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Revista Brasileira de Ortopedia

Print version ISSN 0102-3616On-line version ISSN 1982-4378

Rev. bras. ortop. vol.51 no.6 São Paulo Nov./Dec. 2016 


Relationship between peri-incisional dysesthesia and the vertical and oblique incisions on the hamstrings harvest in anterior cruciate ligament reconstruction

Marcos Laube Leite a   *  

Fernando Amaral da Cunha a  

Bruno Quintão Martins da Costa b  

Rodrigo Moura Andrade b  

Jose Henrique Diniz Junior a  

Eduardo Frois Temponi c  

aFundação Hospitalar São Francisco de Assis de Belo Horizonte, Grupo de Cirurgia do Joelho, Belo Horizonte, MG, Brazil

bFundação Hospitalar São Francisco de Assis de Belo Horizonte, Serviço de Ortopedia, Belo Horizonte, MG, Brazil

cHospital Madre Tereza, Grupo do Joelho, Belo Horizonte, MG, Brazil



To compare the incidence of peri-incisional dysesthesia according to the skin incision technique for hamstring tendon graft harvest in anterior cruciate ligament reconstruction.


Thirty-three patients with ACL rupture were separated in two groups: group 1, with 19 patients submitted to the oblique skin incision to access the hamstrings and group 2-14 patients operated by vertical skin incision technique. The selected patients were assessed after surgery. Demographic data and prevalence of dysesthesia was measured by digital pressure around the skin incision and classified according to the Highet scale.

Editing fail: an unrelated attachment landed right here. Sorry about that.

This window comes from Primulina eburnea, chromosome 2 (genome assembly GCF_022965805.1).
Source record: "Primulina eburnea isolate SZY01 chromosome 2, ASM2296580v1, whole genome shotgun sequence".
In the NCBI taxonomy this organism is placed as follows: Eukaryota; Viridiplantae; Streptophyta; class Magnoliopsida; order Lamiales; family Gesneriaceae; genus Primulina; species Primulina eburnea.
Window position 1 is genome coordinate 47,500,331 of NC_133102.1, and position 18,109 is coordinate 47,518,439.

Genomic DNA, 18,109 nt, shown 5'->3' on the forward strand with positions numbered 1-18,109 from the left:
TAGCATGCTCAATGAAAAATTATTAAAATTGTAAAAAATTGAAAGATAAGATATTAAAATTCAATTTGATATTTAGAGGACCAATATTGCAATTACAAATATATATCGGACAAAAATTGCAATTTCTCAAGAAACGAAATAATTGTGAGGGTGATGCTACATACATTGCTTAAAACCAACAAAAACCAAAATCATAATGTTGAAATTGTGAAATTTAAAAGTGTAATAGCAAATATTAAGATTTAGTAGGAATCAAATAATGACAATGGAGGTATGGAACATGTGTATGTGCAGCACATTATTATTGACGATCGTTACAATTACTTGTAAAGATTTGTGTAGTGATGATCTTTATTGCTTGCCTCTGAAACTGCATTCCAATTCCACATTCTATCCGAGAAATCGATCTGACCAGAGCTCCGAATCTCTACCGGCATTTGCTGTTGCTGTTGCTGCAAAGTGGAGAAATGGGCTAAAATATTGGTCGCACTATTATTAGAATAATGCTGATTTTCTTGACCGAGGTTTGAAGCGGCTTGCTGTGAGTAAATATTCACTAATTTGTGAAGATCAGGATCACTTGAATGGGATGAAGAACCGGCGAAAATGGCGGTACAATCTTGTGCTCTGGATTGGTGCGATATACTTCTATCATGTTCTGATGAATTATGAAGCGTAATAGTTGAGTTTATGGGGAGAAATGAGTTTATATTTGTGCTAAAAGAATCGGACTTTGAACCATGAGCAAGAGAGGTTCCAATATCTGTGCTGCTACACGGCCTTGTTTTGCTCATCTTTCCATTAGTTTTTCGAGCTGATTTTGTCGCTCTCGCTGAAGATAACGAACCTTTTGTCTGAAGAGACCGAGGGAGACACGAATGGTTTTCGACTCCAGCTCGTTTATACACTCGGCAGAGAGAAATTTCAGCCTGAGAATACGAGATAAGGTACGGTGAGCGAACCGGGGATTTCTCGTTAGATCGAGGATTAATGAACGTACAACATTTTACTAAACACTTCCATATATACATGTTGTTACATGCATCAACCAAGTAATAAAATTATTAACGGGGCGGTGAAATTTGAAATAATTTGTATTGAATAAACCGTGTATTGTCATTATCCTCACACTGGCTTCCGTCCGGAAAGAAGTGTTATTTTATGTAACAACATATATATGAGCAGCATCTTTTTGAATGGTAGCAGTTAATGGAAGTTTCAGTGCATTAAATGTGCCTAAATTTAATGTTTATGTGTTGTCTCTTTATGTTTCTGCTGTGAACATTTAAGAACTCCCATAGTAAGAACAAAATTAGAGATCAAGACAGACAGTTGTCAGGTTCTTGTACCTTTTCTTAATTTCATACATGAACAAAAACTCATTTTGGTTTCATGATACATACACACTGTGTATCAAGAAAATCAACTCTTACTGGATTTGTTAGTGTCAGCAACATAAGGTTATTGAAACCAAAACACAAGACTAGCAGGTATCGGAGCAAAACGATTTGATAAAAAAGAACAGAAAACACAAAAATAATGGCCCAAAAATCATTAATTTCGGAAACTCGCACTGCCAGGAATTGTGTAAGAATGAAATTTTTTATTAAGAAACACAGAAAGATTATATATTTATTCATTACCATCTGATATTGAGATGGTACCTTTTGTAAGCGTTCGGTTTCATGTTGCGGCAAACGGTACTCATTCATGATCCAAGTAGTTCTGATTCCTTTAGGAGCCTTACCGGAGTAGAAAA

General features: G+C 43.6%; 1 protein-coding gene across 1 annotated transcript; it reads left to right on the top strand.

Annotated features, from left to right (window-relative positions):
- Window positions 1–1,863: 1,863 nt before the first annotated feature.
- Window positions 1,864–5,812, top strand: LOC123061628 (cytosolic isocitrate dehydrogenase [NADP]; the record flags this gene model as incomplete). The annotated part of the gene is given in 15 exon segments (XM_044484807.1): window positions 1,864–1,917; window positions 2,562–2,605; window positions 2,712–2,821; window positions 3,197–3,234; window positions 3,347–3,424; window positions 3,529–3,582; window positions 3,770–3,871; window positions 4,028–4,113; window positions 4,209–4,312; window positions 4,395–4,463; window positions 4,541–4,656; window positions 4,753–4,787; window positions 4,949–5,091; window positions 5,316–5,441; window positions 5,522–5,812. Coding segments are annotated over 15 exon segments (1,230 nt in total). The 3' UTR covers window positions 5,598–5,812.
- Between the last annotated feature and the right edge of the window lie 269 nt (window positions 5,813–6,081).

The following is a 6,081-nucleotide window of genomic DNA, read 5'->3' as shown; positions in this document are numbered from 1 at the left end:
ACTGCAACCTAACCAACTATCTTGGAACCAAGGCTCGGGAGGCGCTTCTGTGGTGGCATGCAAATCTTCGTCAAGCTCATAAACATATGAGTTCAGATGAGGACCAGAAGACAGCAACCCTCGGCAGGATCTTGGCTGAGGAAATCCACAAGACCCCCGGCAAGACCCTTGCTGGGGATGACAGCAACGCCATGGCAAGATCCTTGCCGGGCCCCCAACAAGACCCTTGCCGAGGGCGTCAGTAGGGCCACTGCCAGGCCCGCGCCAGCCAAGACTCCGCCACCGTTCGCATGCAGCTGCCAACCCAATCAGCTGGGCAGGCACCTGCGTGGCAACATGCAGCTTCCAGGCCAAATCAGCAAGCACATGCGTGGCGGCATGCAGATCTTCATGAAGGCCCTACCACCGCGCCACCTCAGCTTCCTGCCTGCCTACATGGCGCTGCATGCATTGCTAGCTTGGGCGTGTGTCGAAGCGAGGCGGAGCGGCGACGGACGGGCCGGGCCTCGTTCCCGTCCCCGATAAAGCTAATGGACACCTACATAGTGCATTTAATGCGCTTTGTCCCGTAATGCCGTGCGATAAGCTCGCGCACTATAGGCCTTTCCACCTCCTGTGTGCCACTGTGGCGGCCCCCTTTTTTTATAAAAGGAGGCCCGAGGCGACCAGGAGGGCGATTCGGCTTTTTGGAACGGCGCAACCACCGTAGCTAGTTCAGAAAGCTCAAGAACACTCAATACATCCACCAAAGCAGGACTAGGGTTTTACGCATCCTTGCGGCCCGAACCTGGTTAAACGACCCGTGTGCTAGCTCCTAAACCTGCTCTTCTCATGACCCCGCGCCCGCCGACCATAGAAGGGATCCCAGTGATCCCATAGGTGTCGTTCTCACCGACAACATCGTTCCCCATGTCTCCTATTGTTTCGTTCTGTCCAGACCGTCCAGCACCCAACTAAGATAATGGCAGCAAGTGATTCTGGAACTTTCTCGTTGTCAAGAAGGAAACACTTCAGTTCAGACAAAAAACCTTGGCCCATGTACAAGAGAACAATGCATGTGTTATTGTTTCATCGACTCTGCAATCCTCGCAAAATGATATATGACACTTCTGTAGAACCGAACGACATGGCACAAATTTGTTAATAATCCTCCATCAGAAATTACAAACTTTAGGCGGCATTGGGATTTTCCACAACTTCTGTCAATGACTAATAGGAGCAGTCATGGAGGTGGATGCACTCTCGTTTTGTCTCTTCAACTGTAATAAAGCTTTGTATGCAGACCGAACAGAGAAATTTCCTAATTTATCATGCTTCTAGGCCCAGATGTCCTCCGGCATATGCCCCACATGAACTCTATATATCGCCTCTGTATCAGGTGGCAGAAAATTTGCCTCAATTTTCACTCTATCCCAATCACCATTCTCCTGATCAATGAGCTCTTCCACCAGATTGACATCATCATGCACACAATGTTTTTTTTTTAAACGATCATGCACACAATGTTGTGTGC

The total rate of dysesthesia was 42% (14 patients). Five patients (26%) on the oblique incision group reported dysesthesia symptoms. On the group submitted to the vertical incision technique, the involvement was 64% (nine patients). On the 33 knees evaluated, the superior lateral area was the most affected skin region, while the superior medial and inferior medial regions were affected in only one patient (7.1%). No statistical differences between both groups were observed regarding patients' weight, age, and height¸ as well as skin incision length.


Patients who underwent reconstruction of the anterior cruciate ligament using the oblique access technique had five times lower incidence of peri-incisional dysesthesia when compared with those in whom the vertical access technique was used.

Keywords: Anterior cruciate ligament; Reconstruction; Dysesthesia


Planning an arthroscopic reconstruction of the anterior cruciate ligament (ACL) demands several surgical considerations that may influence its clinical and functional outcomes. Among them, graft options and techniques used to harvest them are noteworthy.1 The most used autologous graft options include the central third of the patellar tendon, the flexor tendons (semitendinosus and gracilis), and the quadriceps2; all have been widely used, and their results and complications are well described in the literature.1,2and3 The techniques using grafts from the semitendinosus and gracilis tendons require a small incision and have low donor site mobility.3 However, due to the particular anatomical location, there is a potential risk of injury to the infrapatellar branch of the saphenous nerve (IPBSN) during harvest,3 which can lead to complications such as local pain and peri-incisional dysesthesia.4

The percentage of peri-incisional dysesthesia in ACL reconstruction with flexor tendons ranges from 14.9% to 77%.3 Research on the subject addresses preventive measures and comparisons regarding which access would evolve with lower incidence rates of this symptom, which has become a recurring theme in the literature.2,4,5,6,7,8and9